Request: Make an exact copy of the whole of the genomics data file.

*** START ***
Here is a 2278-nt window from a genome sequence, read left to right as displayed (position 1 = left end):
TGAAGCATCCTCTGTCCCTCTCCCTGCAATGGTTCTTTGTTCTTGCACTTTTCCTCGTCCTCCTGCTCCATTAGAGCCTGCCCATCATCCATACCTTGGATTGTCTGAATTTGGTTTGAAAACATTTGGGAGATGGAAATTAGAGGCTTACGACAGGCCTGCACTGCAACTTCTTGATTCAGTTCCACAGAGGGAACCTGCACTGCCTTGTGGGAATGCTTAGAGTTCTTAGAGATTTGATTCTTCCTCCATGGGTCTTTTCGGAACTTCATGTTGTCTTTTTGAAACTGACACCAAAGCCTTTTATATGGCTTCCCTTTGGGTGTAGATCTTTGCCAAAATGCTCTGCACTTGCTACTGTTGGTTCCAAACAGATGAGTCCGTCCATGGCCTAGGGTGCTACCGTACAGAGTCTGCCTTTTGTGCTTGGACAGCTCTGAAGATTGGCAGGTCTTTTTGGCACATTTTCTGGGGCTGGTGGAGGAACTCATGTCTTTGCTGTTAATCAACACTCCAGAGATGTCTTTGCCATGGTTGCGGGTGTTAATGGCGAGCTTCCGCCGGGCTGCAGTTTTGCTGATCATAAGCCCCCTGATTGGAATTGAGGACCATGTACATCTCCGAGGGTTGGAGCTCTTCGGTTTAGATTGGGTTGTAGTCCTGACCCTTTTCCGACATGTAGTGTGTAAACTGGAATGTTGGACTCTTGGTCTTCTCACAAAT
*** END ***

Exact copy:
Here is a 2278-nt window from a genome sequence, read left to right as displayed (position 1 = left end):
TGAAGCATCCTCTGTCCCTCTCCCTGCAATGGTTCTTTGTTCTTGCACTTTTCCTCGTCCTCCTGCTCCATTAGAGCCTGCCCATCATCCATACCTTGGATTGTCTGAATTTGGTTTGAAAACATTTGGGAGATGGAAATTAGAGGCTTACGACAGGCCTGCACTGCAACTTCTTGATTCAGTTCCACAGAGGGAACCTGCACTGCCTTGTGGGAATGCTTAGAGTTCTTAGAGATTTGATTCTTCCTCCATGGGTCTTTTCGGAACTTCATGTTGTCTTTTTGAAACTGACACCAAAGCCTTTTATATGGCTTCCCTTTGGGTGTAGATCTTTGCCAAAATGCTCTGCACTTGCTACTGTTGGTTCCAAACAGATGAGTCCGTCCATGGCCTAGGGTGCTACCGTACAGAGTCTGCCTTTTGTGCTTGGACAGCTCTGAAGATTGGCAGGTCTTTTTGGCACATTTTCTGGGGCTGGTGGAGGAACTCATGTCTTTGCTGTTAATCAACACTCCAGAGATGTCTTTGCCATGGTTGCGGGTGTTAATGGCGAGCTTCCGCCGGGCTGCAGTTTTGCTGATCATAAGCCCCCTGATTGGAATTGAGGACCATGTACATCTCCGAGGGTTGGAGCTCTTCGGTTTAGATTGGGTTGTAGTCCTGACCCTTTTCCGACATGTAGTGTGTAAACTGGAATGTTGGACTCTTGGTCTTCTCACAAAT